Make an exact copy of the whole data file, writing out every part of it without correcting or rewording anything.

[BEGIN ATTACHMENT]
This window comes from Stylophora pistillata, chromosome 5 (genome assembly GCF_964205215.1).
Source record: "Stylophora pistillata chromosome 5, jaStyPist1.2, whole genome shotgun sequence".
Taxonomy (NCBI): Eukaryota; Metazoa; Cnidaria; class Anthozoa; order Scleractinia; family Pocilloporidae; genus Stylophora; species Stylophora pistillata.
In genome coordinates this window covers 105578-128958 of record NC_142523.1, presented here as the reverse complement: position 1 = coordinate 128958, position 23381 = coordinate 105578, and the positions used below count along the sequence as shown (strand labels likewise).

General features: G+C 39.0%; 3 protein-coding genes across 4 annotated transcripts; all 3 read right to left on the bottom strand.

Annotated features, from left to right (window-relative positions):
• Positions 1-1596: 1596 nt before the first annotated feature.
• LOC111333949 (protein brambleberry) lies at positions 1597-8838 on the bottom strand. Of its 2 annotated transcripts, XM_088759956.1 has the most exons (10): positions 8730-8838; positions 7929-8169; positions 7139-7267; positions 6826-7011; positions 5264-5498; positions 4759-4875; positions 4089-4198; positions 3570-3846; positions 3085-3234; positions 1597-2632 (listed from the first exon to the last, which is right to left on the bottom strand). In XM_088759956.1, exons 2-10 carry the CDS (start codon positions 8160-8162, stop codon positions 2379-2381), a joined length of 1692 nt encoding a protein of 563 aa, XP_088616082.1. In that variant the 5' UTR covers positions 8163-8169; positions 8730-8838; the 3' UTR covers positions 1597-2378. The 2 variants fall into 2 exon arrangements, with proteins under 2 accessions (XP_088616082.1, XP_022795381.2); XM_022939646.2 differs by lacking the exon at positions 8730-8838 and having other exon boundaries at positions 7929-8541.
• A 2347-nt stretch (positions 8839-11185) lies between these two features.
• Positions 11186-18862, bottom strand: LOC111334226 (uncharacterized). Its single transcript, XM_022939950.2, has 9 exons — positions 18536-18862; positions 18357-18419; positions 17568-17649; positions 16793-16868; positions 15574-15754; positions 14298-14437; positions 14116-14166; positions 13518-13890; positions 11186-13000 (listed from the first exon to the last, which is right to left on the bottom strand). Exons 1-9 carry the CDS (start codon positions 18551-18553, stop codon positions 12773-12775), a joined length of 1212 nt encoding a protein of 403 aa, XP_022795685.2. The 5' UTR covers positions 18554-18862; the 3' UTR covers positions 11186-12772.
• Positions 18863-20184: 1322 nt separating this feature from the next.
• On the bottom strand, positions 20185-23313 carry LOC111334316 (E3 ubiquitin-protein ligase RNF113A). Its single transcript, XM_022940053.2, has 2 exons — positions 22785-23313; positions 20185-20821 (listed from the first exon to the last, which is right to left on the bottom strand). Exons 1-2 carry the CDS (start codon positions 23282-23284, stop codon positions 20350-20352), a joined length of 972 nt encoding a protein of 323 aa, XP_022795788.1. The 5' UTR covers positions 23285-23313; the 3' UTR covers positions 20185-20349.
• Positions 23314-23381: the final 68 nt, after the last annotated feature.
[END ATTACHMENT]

This window comes from Stylophora pistillata, chromosome 5 (genome assembly GCF_964205215.1).
Source record: "Stylophora pistillata chromosome 5, jaStyPist1.2, whole genome shotgun sequence".
Taxonomy (NCBI): Eukaryota; Metazoa; Cnidaria; class Anthozoa; order Scleractinia; family Pocilloporidae; genus Stylophora; species Stylophora pistillata.
In genome coordinates this window covers 105578-128958 of record NC_142523.1, presented here as the reverse complement: position 1 = coordinate 128958, position 23381 = coordinate 105578, and the positions used below count along the sequence as shown (strand labels likewise).

General features: G+C 39.0%; 3 protein-coding genes across 4 annotated transcripts; all 3 read right to left on the bottom strand.

Annotated features, from left to right (window-relative positions):
• Positions 1-1596: 1596 nt before the first annotated feature.
• LOC111333949 (protein brambleberry) lies at positions 1597-8838 on the bottom strand. Of its 2 annotated transcripts, XM_088759956.1 has the most exons (10): positions 8730-8838; positions 7929-8169; positions 7139-7267; positions 6826-7011; positions 5264-5498; positions 4759-4875; positions 4089-4198; positions 3570-3846; positions 3085-3234; positions 1597-2632 (listed from the first exon to the last, which is right to left on the bottom strand). In XM_088759956.1, exons 2-10 carry the CDS (start codon positions 8160-8162, stop codon positions 2379-2381), a joined length of 1692 nt encoding a protein of 563 aa, XP_088616082.1. In that variant the 5' UTR covers positions 8163-8169; positions 8730-8838; the 3' UTR covers positions 1597-2378. The 2 variants fall into 2 exon arrangements, with proteins under 2 accessions (XP_088616082.1, XP_022795381.2); XM_022939646.2 differs by lacking the exon at positions 8730-8838 and having other exon boundaries at positions 7929-8541.
• A 2347-nt stretch (positions 8839-11185) lies between these two features.
• Positions 11186-18862, bottom strand: LOC111334226 (uncharacterized). Its single transcript, XM_022939950.2, has 9 exons — positions 18536-18862; positions 18357-18419; positions 17568-17649; positions 16793-16868; positions 15574-15754; positions 14298-14437; positions 14116-14166; positions 13518-13890; positions 11186-13000 (listed from the first exon to the last, which is right to left on the bottom strand). Exons 1-9 carry the CDS (start codon positions 18551-18553, stop codon positions 12773-12775), a joined length of 1212 nt encoding a protein of 403 aa, XP_022795685.2. The 5' UTR covers positions 18554-18862; the 3' UTR covers positions 11186-12772.
• Positions 18863-20184: 1322 nt separating this feature from the next.
• On the bottom strand, positions 20185-23313 carry LOC111334316 (E3 ubiquitin-protein ligase RNF113A). Its single transcript, XM_022940053.2, has 2 exons — positions 22785-23313; positions 20185-20821 (listed from the first exon to the last, which is right to left on the bottom strand). Exons 1-2 carry the CDS (start codon positions 23282-23284, stop codon positions 20350-20352), a joined length of 972 nt encoding a protein of 323 aa, XP_022795788.1. The 5' UTR covers positions 23285-23313; the 3' UTR covers positions 20185-20349.
• Positions 23314-23381: the final 68 nt, after the last annotated feature.